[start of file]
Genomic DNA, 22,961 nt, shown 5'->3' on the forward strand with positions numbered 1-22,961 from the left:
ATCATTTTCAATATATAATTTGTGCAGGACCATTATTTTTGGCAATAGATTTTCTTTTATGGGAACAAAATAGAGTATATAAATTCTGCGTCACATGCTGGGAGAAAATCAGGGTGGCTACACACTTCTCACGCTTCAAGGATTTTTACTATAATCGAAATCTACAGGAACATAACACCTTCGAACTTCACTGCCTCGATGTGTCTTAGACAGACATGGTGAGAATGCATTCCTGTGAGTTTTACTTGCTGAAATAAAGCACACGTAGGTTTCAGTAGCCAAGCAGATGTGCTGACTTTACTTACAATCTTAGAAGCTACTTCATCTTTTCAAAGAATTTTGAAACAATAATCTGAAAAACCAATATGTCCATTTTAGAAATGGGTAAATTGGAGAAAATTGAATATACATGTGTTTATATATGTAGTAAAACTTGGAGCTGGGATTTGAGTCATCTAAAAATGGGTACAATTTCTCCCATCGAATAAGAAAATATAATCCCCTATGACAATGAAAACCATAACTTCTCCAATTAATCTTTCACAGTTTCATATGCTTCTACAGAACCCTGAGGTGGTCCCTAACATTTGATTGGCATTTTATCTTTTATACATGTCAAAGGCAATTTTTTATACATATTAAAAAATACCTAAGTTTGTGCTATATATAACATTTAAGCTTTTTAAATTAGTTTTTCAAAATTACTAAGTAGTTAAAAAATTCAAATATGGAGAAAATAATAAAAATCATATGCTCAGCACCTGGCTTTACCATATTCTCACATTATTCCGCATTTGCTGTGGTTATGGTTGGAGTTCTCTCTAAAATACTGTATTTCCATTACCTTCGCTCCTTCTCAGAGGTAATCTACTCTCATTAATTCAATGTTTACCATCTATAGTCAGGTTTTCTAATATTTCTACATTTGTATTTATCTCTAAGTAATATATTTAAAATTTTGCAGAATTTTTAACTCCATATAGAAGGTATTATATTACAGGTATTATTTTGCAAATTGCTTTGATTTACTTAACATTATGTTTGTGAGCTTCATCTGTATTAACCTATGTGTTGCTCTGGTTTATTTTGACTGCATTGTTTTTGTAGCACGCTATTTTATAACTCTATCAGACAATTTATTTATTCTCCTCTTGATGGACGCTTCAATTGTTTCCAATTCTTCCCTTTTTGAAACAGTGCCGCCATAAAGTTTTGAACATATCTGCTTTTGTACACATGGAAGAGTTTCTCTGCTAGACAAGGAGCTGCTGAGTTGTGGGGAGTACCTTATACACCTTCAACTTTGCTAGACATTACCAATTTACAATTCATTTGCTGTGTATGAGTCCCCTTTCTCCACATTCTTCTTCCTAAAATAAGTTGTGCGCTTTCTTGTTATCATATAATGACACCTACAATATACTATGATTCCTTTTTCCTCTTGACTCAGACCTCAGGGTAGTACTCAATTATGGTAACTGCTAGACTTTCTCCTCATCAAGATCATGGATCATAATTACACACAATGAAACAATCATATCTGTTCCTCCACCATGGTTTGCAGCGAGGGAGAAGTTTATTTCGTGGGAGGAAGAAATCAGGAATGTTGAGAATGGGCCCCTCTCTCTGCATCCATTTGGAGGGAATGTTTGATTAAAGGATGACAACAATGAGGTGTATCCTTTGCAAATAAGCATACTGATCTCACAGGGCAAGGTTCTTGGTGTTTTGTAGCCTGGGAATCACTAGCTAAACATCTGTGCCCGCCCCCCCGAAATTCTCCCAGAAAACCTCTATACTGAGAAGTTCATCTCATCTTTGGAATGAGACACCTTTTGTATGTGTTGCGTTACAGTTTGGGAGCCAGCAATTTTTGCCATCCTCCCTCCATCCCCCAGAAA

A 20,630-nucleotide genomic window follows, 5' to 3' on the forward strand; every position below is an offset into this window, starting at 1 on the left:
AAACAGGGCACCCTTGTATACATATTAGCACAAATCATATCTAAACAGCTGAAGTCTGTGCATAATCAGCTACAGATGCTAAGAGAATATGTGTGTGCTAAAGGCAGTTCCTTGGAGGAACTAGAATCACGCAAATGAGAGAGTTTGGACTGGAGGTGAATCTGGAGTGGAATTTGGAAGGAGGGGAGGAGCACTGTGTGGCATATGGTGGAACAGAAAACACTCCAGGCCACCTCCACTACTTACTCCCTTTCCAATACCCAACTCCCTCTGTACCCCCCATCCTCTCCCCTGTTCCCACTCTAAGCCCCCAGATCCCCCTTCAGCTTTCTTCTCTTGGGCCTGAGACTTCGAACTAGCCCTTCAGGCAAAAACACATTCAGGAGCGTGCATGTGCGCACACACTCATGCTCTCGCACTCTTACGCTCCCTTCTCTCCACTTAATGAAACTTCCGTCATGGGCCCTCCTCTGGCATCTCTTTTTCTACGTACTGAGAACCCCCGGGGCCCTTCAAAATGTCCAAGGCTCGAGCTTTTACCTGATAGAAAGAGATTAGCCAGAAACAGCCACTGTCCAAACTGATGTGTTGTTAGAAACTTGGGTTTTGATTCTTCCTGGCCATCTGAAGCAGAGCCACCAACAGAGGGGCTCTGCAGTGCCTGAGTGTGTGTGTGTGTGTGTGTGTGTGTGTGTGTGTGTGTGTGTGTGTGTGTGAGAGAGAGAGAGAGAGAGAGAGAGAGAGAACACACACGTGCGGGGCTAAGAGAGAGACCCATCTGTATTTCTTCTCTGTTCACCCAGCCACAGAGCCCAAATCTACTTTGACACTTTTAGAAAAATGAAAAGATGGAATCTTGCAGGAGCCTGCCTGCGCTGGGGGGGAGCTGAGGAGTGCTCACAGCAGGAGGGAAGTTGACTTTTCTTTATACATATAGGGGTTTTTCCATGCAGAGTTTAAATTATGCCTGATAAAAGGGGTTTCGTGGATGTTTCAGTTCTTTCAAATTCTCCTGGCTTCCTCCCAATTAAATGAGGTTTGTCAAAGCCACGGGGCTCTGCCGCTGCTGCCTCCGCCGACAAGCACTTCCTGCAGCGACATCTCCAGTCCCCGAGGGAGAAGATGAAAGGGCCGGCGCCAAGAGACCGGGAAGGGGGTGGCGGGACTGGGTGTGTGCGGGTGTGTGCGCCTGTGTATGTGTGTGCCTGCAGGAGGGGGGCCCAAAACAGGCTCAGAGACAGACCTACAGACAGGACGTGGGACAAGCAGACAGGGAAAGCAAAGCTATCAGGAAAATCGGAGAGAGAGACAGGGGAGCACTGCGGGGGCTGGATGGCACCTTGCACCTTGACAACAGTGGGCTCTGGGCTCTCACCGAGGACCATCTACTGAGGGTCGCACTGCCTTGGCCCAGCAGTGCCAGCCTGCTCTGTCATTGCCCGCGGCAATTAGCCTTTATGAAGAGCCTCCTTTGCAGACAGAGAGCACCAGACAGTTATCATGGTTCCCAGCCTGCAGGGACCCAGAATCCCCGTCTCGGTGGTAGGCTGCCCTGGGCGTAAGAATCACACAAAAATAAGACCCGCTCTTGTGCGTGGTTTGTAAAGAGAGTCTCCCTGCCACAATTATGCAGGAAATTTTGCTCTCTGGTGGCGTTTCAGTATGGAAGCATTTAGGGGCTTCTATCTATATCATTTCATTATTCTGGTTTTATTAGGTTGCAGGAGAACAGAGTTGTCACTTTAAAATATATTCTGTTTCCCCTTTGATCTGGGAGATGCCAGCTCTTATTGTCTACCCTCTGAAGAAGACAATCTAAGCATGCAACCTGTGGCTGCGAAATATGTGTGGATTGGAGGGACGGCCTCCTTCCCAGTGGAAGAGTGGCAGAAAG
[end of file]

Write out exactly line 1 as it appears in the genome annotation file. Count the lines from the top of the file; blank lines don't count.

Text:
Genomic DNA, 22,961 nt, shown 5'->3' on the forward strand with positions numbered 1-22,961 from the left: